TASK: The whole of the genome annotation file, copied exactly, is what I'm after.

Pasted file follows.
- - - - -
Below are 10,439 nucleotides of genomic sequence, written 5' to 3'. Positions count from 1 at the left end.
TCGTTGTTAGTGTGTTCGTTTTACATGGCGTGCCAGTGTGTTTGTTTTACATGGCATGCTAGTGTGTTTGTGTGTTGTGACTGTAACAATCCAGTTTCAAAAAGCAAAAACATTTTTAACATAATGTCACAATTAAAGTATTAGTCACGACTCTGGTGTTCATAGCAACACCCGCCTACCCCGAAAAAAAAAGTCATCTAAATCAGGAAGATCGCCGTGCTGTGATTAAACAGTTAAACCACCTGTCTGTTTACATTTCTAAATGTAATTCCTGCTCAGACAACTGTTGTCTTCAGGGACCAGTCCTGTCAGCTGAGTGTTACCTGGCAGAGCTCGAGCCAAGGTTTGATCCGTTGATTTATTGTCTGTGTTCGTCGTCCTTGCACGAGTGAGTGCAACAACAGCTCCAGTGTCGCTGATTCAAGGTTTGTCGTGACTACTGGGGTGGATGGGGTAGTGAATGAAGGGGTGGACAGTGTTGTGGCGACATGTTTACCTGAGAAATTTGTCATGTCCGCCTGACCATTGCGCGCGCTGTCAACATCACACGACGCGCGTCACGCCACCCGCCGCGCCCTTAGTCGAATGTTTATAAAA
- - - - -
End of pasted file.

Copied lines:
Below are 10,439 nucleotides of genomic sequence, written 5' to 3'. Positions count from 1 at the left end.
TCGTTGTTAGTGTGTTCGTTTTACATGGCGTGCCAGTGTGTTTGTTTTACATGGCATGCTAGTGTGTTTGTGTGTTGTGACTGTAACAATCCAGTTTCAAAAAGCAAAAACATTTTTAACATAATGTCACAATTAAAGTATTAGTCACGACTCTGGTGTTCATAGCAACACCCGCCTACCCCGAAAAAAAAAGTCATCTAAATCAGGAAGATCGCCGTGCTGTGATTAAACAGTTAAACCACCTGTCTGTTTACATTTCTAAATGTAATTCCTGCTCAGACAACTGTTGTCTTCAGGGACCAGTCCTGTCAGCTGAGTGTTACCTGGCAGAGCTCGAGCCAAGGTTTGATCCGTTGATTTATTGTCTGTGTTCGTCGTCCTTGCACGAGTGAGTGCAACAACAGCTCCAGTGTCGCTGATTCAAGGTTTGTCGTGACTACTGGGGTGGATGGGGTAGTGAATGAAGGGGTGGACAGTGTTGTGGCGACATGTTTACCTGAGAAATTTGTCATGTCCGCCTGACCATTGCGCGCGCTGTCAACATCACACGACGCGCGTCACGCCACCCGCCGCGCCCTTAGTCGAATGTTTATAAAA